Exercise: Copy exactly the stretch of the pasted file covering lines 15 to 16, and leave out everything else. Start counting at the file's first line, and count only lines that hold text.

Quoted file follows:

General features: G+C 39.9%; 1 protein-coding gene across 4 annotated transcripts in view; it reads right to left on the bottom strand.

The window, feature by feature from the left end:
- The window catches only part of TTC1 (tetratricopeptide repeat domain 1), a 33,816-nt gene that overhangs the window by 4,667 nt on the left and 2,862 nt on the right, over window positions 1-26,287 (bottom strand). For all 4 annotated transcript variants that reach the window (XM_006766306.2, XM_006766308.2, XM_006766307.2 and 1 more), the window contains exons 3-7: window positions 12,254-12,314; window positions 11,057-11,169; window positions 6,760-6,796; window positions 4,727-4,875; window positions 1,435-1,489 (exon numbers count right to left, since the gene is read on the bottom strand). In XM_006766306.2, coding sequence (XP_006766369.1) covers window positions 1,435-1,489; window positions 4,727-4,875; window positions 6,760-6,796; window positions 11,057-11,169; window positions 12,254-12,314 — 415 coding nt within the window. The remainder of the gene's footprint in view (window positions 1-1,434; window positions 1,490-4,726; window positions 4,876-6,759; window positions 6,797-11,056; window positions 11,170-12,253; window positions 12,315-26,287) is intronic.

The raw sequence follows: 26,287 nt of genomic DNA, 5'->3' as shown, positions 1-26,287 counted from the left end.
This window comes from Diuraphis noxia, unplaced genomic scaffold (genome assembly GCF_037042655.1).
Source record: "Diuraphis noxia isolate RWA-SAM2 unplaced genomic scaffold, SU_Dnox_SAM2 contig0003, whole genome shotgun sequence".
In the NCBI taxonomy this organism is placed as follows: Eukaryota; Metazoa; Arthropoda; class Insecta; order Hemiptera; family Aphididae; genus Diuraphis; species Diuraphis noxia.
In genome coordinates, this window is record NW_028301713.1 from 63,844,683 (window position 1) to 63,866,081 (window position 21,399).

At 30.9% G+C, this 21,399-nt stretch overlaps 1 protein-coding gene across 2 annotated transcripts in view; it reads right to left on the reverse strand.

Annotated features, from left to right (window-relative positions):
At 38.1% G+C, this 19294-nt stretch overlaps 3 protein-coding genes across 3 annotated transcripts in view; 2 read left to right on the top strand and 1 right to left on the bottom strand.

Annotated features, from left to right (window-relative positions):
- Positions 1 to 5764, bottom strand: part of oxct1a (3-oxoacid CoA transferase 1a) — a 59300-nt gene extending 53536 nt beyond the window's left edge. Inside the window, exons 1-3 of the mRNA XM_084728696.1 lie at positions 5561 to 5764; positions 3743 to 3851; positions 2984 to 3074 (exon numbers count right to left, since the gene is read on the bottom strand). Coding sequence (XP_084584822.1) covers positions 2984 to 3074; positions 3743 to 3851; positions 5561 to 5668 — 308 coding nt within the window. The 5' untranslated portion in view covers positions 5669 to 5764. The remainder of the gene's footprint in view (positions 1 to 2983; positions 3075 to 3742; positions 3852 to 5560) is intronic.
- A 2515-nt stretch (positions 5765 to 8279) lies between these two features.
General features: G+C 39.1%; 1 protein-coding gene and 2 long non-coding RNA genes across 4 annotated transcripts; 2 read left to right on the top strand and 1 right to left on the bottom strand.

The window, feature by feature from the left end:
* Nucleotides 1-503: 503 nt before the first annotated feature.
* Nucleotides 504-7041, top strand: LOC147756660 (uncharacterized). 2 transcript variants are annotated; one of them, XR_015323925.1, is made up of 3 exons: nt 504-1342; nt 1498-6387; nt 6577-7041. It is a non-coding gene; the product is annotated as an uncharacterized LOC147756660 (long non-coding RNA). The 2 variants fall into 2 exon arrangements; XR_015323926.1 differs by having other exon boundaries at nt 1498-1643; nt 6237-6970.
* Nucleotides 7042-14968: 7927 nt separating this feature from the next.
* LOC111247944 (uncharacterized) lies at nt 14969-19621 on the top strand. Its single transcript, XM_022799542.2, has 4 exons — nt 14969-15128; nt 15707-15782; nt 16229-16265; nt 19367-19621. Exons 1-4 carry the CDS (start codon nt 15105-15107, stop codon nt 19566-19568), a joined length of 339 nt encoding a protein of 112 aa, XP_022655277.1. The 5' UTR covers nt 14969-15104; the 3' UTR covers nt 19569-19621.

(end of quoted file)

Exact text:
General features: G+C 39.1%; 1 protein-coding gene and 2 long non-coding RNA genes across 4 annotated transcripts; 2 read left to right on the top strand and 1 right to left on the bottom strand.

The window, feature by feature from the left end: